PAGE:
Competitive Bidding: Choosing the Right Contractor
Imagine you are sitting at your computer desk building your ideabooks in houzz with all your wish list items for your new custom home. By now, the vision is clear, and you can see yourself settled into your new house. The kids are hanging their backpacks and coats on the hooks in the mudroom entryway cabinets (keeping the rest of the house uncluttered), and that second-floor laundry room is saving your (already) aching back from carrying heavy laundry baskets along flights of stairs. But, before the mudroom and laundry room come to fruition, you must go through the daunting and time-consuming construction process. The first step and the most important decision a homeowner needs to make is selecting a contractor.
Referrals, experience, and value for money are all elements to think about when you’re selecting a contractor to take your project from design to reality. Contacting references and, furthermore, scheduling a home walkthrough with the referred homeowner could be a more realistic approach. Scheduling a home walk-though would allow you first-hand to see the finished product. When you’re at the house, you should pay attention to squeaks in flooring, open trim joints, cracks in sheetrock, and any water damage or major repair areas if the house is less than five years old. Also, during this process, you should ask but not limited to the following questions:
1.) Did the project run smoothly?
2.) Did they help you with product selection and product sourcing?
3.) Were the employees responsive and helpful to your questions and concerns?
4.) Were there any surprises?
5.) Did you truly enjoy your experience?
“Quality means doing it right when no one is looking” – Henry Ford
A bid is not the whole picture. On paper competitive bidding seems to be a foolproof method to build your house at the lowest price. However, there are disputes with that approach. If contractors were bidding on a set of drawings they completely understood and there were no differences on how they delivered the finished product, then competitive bidding could be a good solution. But choosing a contractor solely on price is like making a bad investment and the homeowner almost always ends-up paying more in the long term. The lowest price may not include the necessary add-ons (i.e., finished basement, interior millwork, plumbing fixtures, or electrical fixtures) to complete the project. So, you shouldn’t assume the same scope of work exists when comparing bids and you should never sign a contract without taking the time to analyze it (exercise caution and perform due diligence).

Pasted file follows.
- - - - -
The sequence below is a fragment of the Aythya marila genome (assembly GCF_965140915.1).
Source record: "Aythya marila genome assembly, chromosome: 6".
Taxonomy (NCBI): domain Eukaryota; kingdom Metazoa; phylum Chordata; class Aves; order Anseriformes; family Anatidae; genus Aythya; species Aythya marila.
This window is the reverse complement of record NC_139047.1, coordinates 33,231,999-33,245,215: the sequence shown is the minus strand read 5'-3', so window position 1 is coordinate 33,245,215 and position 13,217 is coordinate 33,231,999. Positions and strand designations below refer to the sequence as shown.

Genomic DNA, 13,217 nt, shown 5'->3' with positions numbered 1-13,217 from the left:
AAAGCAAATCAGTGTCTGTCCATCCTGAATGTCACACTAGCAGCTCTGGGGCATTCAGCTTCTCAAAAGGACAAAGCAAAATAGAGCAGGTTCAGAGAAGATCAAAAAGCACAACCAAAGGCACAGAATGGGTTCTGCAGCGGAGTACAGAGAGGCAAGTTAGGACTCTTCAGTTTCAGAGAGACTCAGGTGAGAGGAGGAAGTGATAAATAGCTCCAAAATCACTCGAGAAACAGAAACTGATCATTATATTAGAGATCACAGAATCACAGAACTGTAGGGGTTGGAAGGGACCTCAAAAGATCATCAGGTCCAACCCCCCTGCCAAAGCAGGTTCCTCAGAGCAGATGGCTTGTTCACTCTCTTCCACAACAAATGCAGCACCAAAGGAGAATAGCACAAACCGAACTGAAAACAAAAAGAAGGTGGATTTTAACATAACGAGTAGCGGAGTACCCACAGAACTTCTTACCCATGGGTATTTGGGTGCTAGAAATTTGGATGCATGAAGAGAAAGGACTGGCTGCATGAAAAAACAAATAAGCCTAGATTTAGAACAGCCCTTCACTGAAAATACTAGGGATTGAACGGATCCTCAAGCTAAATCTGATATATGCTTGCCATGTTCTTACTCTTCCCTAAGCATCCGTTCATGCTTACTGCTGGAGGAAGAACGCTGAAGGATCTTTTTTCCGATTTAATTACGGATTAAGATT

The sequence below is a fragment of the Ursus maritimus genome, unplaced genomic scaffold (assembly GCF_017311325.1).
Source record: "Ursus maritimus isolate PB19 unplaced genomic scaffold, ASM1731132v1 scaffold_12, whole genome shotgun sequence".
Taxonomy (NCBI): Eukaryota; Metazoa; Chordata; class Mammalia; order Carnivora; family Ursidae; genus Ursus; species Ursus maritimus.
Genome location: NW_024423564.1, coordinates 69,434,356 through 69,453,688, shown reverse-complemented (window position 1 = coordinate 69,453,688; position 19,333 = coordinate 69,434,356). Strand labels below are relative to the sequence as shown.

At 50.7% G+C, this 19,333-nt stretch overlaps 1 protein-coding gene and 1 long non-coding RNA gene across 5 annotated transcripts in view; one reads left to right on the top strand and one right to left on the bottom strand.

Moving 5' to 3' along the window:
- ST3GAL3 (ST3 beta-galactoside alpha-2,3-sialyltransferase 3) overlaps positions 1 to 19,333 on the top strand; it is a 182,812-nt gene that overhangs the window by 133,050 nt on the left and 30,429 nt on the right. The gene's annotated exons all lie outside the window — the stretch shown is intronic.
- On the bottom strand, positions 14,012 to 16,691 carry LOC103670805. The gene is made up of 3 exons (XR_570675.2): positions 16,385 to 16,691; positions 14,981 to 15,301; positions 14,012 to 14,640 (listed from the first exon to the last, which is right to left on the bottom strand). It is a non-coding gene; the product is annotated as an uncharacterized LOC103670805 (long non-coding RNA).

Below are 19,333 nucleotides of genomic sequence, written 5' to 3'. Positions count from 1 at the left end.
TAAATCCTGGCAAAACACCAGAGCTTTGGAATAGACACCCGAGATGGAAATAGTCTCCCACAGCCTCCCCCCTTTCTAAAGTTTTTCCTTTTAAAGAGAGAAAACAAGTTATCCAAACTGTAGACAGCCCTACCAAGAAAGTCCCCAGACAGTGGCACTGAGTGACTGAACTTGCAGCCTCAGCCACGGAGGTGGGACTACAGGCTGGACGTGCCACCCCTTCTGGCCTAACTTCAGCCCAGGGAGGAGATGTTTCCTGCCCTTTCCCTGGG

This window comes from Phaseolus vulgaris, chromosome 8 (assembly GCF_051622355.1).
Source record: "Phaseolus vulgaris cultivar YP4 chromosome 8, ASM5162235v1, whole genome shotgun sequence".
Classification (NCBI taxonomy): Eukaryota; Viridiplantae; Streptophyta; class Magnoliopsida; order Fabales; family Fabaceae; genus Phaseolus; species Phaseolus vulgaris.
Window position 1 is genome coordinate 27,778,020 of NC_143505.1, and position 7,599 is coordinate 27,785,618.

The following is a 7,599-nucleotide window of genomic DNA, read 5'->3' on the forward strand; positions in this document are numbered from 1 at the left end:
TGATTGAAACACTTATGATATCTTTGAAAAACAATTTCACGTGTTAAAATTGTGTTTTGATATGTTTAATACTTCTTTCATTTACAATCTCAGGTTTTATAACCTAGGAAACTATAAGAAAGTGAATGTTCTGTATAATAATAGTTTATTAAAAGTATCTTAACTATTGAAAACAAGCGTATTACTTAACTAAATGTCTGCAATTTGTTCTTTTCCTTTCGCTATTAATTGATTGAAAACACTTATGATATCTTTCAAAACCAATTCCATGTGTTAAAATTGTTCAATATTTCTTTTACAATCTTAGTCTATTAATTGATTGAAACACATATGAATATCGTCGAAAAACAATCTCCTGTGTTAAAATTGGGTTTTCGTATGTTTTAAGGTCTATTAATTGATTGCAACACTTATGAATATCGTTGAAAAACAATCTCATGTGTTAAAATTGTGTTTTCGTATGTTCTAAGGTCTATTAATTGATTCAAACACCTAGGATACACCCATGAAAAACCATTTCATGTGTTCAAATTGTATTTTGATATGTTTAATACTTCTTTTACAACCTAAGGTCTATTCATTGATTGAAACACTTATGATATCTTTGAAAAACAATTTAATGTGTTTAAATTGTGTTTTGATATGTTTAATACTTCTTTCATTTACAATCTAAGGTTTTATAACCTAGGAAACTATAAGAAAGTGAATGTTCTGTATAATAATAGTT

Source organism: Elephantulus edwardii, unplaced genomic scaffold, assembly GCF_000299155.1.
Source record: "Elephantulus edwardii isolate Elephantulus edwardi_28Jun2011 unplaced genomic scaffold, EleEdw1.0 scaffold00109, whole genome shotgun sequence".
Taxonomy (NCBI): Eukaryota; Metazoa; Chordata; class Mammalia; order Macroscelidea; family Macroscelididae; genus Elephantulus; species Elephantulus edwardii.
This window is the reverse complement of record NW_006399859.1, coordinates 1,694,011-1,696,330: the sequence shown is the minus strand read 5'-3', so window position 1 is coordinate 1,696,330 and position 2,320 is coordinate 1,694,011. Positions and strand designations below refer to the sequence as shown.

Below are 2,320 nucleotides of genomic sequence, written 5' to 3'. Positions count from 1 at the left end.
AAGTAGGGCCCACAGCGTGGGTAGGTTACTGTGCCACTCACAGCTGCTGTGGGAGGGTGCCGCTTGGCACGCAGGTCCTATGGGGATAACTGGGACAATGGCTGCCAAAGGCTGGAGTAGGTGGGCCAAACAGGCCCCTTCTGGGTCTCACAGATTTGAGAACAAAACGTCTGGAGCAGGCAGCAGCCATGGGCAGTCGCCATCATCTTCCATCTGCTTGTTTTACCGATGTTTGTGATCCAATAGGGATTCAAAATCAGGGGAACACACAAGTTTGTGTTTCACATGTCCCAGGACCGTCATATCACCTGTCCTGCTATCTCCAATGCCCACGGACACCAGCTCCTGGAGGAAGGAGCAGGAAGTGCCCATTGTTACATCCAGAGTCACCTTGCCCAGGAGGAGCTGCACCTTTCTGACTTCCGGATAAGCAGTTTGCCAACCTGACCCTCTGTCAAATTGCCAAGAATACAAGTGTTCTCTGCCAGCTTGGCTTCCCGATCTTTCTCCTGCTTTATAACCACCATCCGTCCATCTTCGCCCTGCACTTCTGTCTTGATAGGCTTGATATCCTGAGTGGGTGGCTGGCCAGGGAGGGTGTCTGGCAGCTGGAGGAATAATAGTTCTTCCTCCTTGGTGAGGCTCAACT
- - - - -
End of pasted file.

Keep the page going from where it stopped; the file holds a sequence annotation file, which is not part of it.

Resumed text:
At CRAIG design build, Craig Frasco believes, the contractor and the homeowner must move beyond focusing solely on price and consider value for money. Value for money is achieved by incorporating price, quality, service and reputation. As a homeowner, you should hire a company that has expert knowledge and understanding about the products, services and marketplace, and go beyond the obvious, employs people with similar passions, interests, and pleasures. Keep in mind, building a house is both an emotional and financial investment and the construction process should always be an enjoyable learning experience.
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